Thursday, April 28, 2011
Traveling Thursdays: HIGH in NYC
When my friend Christy called and said her hubby was bidding on a package to see Kathleen Turner in a preview of the play "High" on Broadway AND meet her afterwards...well, I was powerless to say "no." The bidding ended 30 minutes after we hung up, and before I knew it, we had won. Reality set in when I realized we had to get flights AND a hotel...for approximately only two weeks away. The juggling began and after some expert maneuvering, we were on our way to NYC!
I love New York City; it has an energy that is sadly missing from Southern California. The city is alive with all of my favorite things: food, art, and architecture. The first photo here is from a 1986 trip to NYC; obviously, the skyline has sadly changed since that particular visit—and so has the color of my hair! Time marches on...
Turner has always been a fave of mine; I particularly admire her choices in roles. Rarely does she play it safe; oftentimes her movies (and especially her characters) are quirky. As she herself admits though, they are rarely victims. Basically, Kathleen Turner likes to portray women with cajones! The role of Sister Jamison Connelly (a recovering alcoholic addictions counselor) in “High” was no exception.
I’d never been to The Booth Theater, but what a fantastic venue!
Ah...to see your name in lights!
As for the play itself, both of us were extremely moved by it. The scenery was simple yet highly effective, and worked perfectly with the barebones cast. Besides Sister Jamison, there was Cody Randall (Evan Jonigkeit), a young gay hustler addicted to drugs who never got a break in life. Jonigkeit did an excellent job of capturing the essence of a twitchy addict who takes drugs to make life bearable and block out the pain of a tortured childhood.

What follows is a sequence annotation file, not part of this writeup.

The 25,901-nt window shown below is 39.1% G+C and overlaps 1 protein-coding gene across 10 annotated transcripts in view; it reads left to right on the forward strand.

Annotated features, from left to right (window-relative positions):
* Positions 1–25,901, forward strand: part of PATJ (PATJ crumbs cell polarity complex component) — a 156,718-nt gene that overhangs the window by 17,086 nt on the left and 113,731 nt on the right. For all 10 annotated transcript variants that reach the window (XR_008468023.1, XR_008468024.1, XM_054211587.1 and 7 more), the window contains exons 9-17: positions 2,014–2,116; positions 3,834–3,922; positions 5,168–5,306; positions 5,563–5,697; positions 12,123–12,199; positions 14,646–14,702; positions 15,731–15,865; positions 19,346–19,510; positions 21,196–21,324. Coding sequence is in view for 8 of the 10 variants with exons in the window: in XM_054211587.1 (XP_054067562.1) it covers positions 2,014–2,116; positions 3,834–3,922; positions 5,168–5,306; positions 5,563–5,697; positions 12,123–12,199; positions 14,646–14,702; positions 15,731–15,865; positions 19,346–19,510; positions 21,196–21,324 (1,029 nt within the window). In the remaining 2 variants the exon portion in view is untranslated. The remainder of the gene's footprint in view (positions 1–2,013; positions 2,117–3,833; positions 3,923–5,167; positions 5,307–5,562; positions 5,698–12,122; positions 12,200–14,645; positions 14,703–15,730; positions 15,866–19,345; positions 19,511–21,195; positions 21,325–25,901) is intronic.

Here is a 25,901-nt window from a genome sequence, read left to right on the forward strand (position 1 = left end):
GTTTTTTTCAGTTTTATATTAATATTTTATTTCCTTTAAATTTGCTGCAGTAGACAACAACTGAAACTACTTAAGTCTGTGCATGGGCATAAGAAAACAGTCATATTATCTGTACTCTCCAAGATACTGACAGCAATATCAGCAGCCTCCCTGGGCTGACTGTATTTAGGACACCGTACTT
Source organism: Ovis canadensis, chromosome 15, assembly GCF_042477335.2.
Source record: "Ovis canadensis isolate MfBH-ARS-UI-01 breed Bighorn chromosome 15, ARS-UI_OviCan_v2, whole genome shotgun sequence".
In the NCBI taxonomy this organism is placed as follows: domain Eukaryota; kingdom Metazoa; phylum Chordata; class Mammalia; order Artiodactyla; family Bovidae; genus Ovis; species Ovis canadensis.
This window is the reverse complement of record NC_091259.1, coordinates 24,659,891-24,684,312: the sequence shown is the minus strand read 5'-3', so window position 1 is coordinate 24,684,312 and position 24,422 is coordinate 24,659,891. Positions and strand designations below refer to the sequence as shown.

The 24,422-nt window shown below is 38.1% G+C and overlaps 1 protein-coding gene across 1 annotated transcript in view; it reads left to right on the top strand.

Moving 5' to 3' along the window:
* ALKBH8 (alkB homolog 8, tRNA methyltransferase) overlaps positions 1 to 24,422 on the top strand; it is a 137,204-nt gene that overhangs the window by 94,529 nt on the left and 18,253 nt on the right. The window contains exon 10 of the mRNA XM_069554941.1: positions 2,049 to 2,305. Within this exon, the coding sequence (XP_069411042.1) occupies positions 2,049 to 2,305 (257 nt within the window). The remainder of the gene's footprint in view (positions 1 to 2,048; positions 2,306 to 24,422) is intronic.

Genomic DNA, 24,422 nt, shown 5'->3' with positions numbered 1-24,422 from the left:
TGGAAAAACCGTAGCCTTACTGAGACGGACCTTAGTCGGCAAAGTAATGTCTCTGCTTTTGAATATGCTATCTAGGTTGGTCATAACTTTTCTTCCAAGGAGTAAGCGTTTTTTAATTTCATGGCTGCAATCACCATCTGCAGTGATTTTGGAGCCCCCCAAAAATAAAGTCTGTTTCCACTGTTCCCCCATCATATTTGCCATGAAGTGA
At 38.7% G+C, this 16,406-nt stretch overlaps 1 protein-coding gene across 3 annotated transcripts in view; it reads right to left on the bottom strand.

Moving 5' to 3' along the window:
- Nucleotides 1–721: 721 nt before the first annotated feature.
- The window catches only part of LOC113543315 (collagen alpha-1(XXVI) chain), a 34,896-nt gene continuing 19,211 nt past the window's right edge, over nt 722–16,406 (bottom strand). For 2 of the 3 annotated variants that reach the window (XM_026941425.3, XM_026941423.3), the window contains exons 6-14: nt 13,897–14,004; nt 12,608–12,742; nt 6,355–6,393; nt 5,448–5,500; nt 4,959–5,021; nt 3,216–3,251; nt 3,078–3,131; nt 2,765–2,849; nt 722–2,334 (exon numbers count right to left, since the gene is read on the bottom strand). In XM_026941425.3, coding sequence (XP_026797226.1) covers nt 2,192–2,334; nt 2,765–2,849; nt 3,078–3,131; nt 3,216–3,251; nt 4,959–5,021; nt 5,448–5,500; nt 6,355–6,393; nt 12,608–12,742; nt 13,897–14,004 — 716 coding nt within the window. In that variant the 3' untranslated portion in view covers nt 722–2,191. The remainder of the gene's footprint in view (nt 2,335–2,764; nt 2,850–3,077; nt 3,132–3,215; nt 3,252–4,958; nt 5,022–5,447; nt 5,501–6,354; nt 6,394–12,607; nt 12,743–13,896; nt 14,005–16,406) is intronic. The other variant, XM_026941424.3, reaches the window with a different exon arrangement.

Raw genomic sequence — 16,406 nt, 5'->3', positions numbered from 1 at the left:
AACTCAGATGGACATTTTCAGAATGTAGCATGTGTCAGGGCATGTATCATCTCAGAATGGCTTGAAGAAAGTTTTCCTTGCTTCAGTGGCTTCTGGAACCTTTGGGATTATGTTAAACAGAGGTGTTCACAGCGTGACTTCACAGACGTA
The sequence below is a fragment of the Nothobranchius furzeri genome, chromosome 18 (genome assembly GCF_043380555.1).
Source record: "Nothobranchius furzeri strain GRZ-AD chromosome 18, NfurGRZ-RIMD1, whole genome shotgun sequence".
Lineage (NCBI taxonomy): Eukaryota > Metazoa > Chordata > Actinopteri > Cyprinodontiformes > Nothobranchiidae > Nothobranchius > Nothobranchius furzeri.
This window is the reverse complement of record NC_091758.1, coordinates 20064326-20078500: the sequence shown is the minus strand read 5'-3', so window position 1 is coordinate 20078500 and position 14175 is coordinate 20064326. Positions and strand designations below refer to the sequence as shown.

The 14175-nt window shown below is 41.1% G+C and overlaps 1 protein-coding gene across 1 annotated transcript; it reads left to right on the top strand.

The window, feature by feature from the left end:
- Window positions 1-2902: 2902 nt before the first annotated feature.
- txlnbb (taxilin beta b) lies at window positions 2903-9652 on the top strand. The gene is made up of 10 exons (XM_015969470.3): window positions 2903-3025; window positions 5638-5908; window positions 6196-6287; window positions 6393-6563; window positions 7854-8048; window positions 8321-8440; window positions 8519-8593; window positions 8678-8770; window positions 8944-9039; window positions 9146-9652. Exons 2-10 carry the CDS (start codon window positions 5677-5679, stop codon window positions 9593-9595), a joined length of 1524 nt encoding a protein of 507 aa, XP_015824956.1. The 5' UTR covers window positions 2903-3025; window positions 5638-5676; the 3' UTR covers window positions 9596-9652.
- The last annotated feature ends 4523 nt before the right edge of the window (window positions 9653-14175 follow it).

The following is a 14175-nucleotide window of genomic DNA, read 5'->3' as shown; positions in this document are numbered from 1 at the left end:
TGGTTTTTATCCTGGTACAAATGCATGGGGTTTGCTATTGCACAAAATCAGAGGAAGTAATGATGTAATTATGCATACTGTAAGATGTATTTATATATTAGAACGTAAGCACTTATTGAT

Stephen Kunken portrayed Father Michael Delpapp, the priest who forces Sister Jamison to take Cody on as a case against her will.
As the play slowly unfolds, the secrets of each cast member become revealed. Thanks to the acting chops of all three, the play never becomes maudlin or melodramatic. Turner’s presence and commanding voice keep everything grounded; her timing is impeccable, allowing the audience to savor the dry sarcasm of her lines before doling out the next one.
Meeting her in person was fantastic; I was surprised that both of us were ushered upstairs as soon as the play was over. For such an intense role, she had very little time for decompression before welcoming us warmly into her dressing room. Her excitement about the play was genuine; previously to taking on this role, she had no idea what a national epidemic the addiction to crystal meth was. In previous dry runs in the midwest, audience reaction and feedback educated her and gave her hope that this play might help increase the awareness of the issue.
Sadly, the play received some mixed and negative reviews (although Turner herself was highly praised for her work), which shocked the crap out of me. The night I went, the house was packed and received a standing ovation. The Philadelphia Inquirer printed a very positive review of the show which mirrored my own feelings:
“‘High’ suggests no easy or comforting answers, which makes it a bold offering for Broadway. Its characters may suffer, but the searing play suffers from nothing—and includes a cast whose work is as indelible as ‘High’ itself.”
Please note that all shots of the play were not taken by me, but rather downloaded from a variety of websites. Believe it or not, I actually refrained from taking any shots during the play.
Here’s an interior shot of the theater itself:
And a view of the backstage workings of the show:
Afterwards (which was around 11:30pm), Christy and I went to dinner. Good luck finding a decent restaurant in Southern California after 9:30pm, let alone 11:30pm! We chose Carmine’s, a very cool Italian restaurant close to the theater.
The pasta with bolognese sauce hit the spot, and went perfectly with our after-play glow.
In Times Square, they were filming “New Year's Eve,” an upcoming Gary Marshall movie about..."New Year's Eve." None of the leads (DeNiro, Katherine Heigl, Ashton Kutcher) were there, but it was still fun to see the ball drop over and over and over again for 2012!
And we even got to see ourselves up on the big screen in Times Square. It shouldn't be surprising that I'm the one with the camera in front of my face!
More NYC stories to come in the future.
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